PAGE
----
Copper River fishery opens

Harvesters garner $8 for sockeyes, $11 for kings

Scott Blake, president and chief executive officer of Copper River Seafoods, gets a hand from Sen. Lisa Murkowski, R-Alaska, holding the 40+ pound Copper River king salmon in May 2017. Photo by Margaret Bauman

Upwards of 400 fishing vessels were on the grounds for the opening of the Copper River salmon fishery on May 18, to harvest some 36,000 sockeyes and 1,900 Chinooks, and fishermen were rewarded with record grounds prices.

“It’s another record,” said Scott Blake, a veteran harvester who is president and chief executive officer of Copper River Seafoods, as he held a 40-plus pound king salmon fresh off of an Alaska Airlines jet in Anchorage the following afternoon.

Jolene Langreck, executive chef at Glacier Brewhouse in Anchorage, with chef Ricky Griffin of Orso, also in Anchorage, prepared appetizers topped with citrus cured fresh Copper River sockeye salmon for Copper River Seafoods’ celebration in Anchorage of the opening of the 2017 fishery. Photo by Margaret Bauman

Fishermen braved temperatures in the low 40s and off and on rain throughout the first opener, made 481 deliveries, garnering $8 a pound for the reds and $11 for the kings, up from $7 and $9 respectively a year ago.

The 12-hour second opener, on May 22, under sunny skies, brought in another 439 deliveries, including 1,737 kings and 51,860 reds, bringing the total for the first two openers to 3,616 kings and 463,023 reds. The forecast was for rain and cooler temperatures for the rest of the week.

The average weight of the kings for all periods to date was 20.3 pounds, while sockeyes averaged 5.3 pounds, ADF&G said.

At 10th & M Seafoods in Anchorage, first run sockeye salmon and king fillets were going fast, at $38.95 a pound, and $59.95 a pound respectively.


Pike Place Fish Market in Seattle heralded the arrival of the Copper River salmon with photos of fishmongers holding both whole fish and fillets. The world famous market had whole kings for $55.99 a pound, and whole reds for $143.96 a fish. Copper River king fillets were $74.99 a pound, and Copper River sockeye fillets for $47.99 a pound.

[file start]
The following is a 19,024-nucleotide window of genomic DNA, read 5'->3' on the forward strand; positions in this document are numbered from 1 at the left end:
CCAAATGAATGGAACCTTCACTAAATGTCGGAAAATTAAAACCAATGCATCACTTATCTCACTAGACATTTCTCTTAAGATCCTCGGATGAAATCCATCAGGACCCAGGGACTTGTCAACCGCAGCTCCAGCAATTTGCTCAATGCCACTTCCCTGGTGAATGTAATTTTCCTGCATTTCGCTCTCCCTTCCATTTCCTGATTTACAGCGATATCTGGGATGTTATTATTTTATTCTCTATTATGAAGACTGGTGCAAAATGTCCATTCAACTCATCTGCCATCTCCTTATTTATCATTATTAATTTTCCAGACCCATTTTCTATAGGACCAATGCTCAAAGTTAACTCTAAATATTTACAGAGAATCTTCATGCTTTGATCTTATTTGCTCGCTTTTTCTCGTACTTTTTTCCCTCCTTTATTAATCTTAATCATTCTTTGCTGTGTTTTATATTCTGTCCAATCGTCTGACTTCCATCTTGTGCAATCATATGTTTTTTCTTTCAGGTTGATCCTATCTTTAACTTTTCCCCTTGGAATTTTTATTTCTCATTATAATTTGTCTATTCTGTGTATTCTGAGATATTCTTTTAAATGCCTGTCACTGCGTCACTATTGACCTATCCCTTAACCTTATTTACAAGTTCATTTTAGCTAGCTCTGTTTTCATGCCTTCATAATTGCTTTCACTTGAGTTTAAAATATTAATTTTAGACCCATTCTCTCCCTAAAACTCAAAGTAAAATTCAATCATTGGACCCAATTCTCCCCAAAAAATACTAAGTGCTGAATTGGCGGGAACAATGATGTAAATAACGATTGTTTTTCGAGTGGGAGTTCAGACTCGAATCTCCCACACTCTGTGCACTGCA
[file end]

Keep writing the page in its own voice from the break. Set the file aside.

An online promotion from Copper River Seafoods offered two pounds of fresh Copper River king fillets starting at eight-ounce portions for $119.98, and two pounds of fresh Copper River red eight-ounce portions starting at $79.98.

Seafood aficionados gather around to watch the filleting of a fresh Copper River king salmon during the 2017 Copper Chef Cook-off in Seattle on May 19. Photo courtesy of Tom Sunderland, Ocean Beauty Seafoods.

Alaska Air Cargo, with four direct flights out of Cordova, delivered a total of 77,000 pounds of Copper River salmon to Anchorage and the Lower 48 within hours after the first opener ended.

“Our cargo employees are working around the clock to ensure we deliver the first catch of the coveted wild Copper River salmon to market, often within 24 hours of being pulled from the water,” said Jason Berry, managing director of Alaska Air Cargo. The carrier transports over 170 million pounds of cargo annually, including seafood, mail and freight, with the most extensive air cargo operation of any passenger airline on the west coast of the United States.

At its annual Anchorage airport event heralding the start of the fishery, Copper River Seafoods served up gourmet sockeye salmon appetizer presentations, including citrus cured sockeye, curled up delicately with capers, arugula and onion sprouts. In Seattle, the opener was celebrated with the eighth annual Copper Chef Cook-Off, in which three of Seattle’s top chefs competed for the best salmon recipe. For that annual event, now in its eighth year, Alaska Air Cargo partners with Ocean Beauty Seafoods, Trident Seafoods and Copper River Seafoods.

Executive chef John Sundstrom of Lark beat competition from executive chef Stuart Lane of Spinasse and Artusi and executive chef David Yeo of Wild Ginger. Download their competition recipes at

Prices on the famed Copper River fish were expected to start dropping as more fresh salmon come into the market.